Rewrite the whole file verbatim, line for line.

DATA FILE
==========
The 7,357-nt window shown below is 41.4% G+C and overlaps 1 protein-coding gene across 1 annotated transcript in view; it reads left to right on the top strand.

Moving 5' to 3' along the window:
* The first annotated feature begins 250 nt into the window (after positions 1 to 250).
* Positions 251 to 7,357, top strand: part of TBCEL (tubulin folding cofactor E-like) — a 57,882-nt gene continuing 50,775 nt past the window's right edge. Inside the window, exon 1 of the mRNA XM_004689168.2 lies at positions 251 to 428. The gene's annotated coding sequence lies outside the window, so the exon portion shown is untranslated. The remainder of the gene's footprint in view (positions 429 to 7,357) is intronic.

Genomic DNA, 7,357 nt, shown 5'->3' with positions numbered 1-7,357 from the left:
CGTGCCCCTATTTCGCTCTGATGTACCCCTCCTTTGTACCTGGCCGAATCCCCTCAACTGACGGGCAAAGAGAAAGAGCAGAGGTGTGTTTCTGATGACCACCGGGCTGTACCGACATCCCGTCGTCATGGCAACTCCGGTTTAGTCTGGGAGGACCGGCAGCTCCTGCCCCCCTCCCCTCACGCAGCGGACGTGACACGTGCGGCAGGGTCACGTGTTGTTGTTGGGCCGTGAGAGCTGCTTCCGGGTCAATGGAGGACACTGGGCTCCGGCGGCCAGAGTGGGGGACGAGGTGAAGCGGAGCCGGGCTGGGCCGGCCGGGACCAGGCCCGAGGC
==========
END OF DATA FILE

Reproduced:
The 7,357-nt window shown below is 41.4% G+C and overlaps 1 protein-coding gene across 1 annotated transcript in view; it reads left to right on the top strand.

Moving 5' to 3' along the window:
* The first annotated feature begins 250 nt into the window (after positions 1 to 250).
* Positions 251 to 7,357, top strand: part of TBCEL (tubulin folding cofactor E-like) — a 57,882-nt gene continuing 50,775 nt past the window's right edge. Inside the window, exon 1 of the mRNA XM_004689168.2 lies at positions 251 to 428. The gene's annotated coding sequence lies outside the window, so the exon portion shown is untranslated. The remainder of the gene's footprint in view (positions 429 to 7,357) is intronic.

Genomic DNA, 7,357 nt, shown 5'->3' with positions numbered 1-7,357 from the left:
CGTGCCCCTATTTCGCTCTGATGTACCCCTCCTTTGTACCTGGCCGAATCCCCTCAACTGACGGGCAAAGAGAAAGAGCAGAGGTGTGTTTCTGATGACCACCGGGCTGTACCGACATCCCGTCGTCATGGCAACTCCGGTTTAGTCTGGGAGGACCGGCAGCTCCTGCCCCCCTCCCCTCACGCAGCGGACGTGACACGTGCGGCAGGGTCACGTGTTGTTGTTGGGCCGTGAGAGCTGCTTCCGGGTCAATGGAGGACACTGGGCTCCGGCGGCCAGAGTGGGGGACGAGGTGAAGCGGAGCCGGGCTGGGCCGGCCGGGACCAGGCCCGAGGC